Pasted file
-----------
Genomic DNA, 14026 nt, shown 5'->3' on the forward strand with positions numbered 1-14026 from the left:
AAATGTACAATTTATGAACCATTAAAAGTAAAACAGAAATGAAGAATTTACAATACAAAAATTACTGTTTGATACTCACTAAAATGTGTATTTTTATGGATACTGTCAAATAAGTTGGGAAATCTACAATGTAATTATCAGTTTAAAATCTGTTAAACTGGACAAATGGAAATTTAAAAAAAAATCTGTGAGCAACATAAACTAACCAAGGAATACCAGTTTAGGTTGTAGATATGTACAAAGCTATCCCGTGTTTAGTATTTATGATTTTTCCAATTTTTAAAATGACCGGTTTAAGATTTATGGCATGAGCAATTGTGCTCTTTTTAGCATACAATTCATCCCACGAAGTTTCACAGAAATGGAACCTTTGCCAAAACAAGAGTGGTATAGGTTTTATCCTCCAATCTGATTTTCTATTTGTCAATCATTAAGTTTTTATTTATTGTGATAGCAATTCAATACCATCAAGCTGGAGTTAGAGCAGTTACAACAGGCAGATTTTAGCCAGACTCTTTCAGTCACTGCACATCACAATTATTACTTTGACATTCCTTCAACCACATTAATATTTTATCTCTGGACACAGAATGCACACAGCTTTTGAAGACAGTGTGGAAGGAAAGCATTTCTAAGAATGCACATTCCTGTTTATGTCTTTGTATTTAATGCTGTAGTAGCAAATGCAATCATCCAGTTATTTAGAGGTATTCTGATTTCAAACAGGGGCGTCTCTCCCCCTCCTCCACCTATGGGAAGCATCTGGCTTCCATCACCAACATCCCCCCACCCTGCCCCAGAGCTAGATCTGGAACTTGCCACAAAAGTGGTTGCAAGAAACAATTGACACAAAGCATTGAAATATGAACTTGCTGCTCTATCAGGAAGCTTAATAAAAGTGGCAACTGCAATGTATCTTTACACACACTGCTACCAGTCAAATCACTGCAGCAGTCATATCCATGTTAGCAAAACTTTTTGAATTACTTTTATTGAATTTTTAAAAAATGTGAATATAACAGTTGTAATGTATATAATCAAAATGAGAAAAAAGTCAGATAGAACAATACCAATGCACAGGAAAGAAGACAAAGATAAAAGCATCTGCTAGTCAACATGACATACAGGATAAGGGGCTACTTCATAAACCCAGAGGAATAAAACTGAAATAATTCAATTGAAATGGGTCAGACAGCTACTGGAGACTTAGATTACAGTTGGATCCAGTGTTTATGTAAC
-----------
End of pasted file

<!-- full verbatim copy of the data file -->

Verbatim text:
Genomic DNA, 14026 nt, shown 5'->3' on the forward strand with positions numbered 1-14026 from the left:
AAATGTACAATTTATGAACCATTAAAAGTAAAACAGAAATGAAGAATTTACAATACAAAAATTACTGTTTGATACTCACTAAAATGTGTATTTTTATGGATACTGTCAAATAAGTTGGGAAATCTACAATGTAATTATCAGTTTAAAATCTGTTAAACTGGACAAATGGAAATTTAAAAAAAAATCTGTGAGCAACATAAACTAACCAAGGAATACCAGTTTAGGTTGTAGATATGTACAAAGCTATCCCGTGTTTAGTATTTATGATTTTTCCAATTTTTAAAATGACCGGTTTAAGATTTATGGCATGAGCAATTGTGCTCTTTTTAGCATACAATTCATCCCACGAAGTTTCACAGAAATGGAACCTTTGCCAAAACAAGAGTGGTATAGGTTTTATCCTCCAATCTGATTTTCTATTTGTCAATCATTAAGTTTTTATTTATTGTGATAGCAATTCAATACCATCAAGCTGGAGTTAGAGCAGTTACAACAGGCAGATTTTAGCCAGACTCTTTCAGTCACTGCACATCACAATTATTACTTTGACATTCCTTCAACCACATTAATATTTTATCTCTGGACACAGAATGCACACAGCTTTTGAAGACAGTGTGGAAGGAAAGCATTTCTAAGAATGCACATTCCTGTTTATGTCTTTGTATTTAATGCTGTAGTAGCAAATGCAATCATCCAGTTATTTAGAGGTATTCTGATTTCAAACAGGGGCGTCTCTCCCCCTCCTCCACCTATGGGAAGCATCTGGCTTCCATCACCAACATCCCCCCACCCTGCCCCAGAGCTAGATCTGGAACTTGCCACAAAAGTGGTTGCAAGAAACAATTGACACAAAGCATTGAAATATGAACTTGCTGCTCTATCAGGAAGCTTAATAAAAGTGGCAACTGCAATGTATCTTTACACACACTGCTACCAGTCAAATCACTGCAGCAGTCATATCCATGTTAGCAAAACTTTTTGAATTACTTTTATTGAATTTTTAAAAAATGTGAATATAACAGTTGTAATGTATATAATCAAAATGAGAAAAAAGTCAGATAGAACAATACCAATGCACAGGAAAGAAGACAAAGATAAAAGCATCTGCTAGTCAACATGACATACAGGATAAGGGGCTACTTCATAAACCCAGAGGAATAAAACTGAAATAATTCAATTGAAATGGGTCAGACAGCTACTGGAGACTTAGATTACAGTTGGATCCAGTGTTTATGTAAC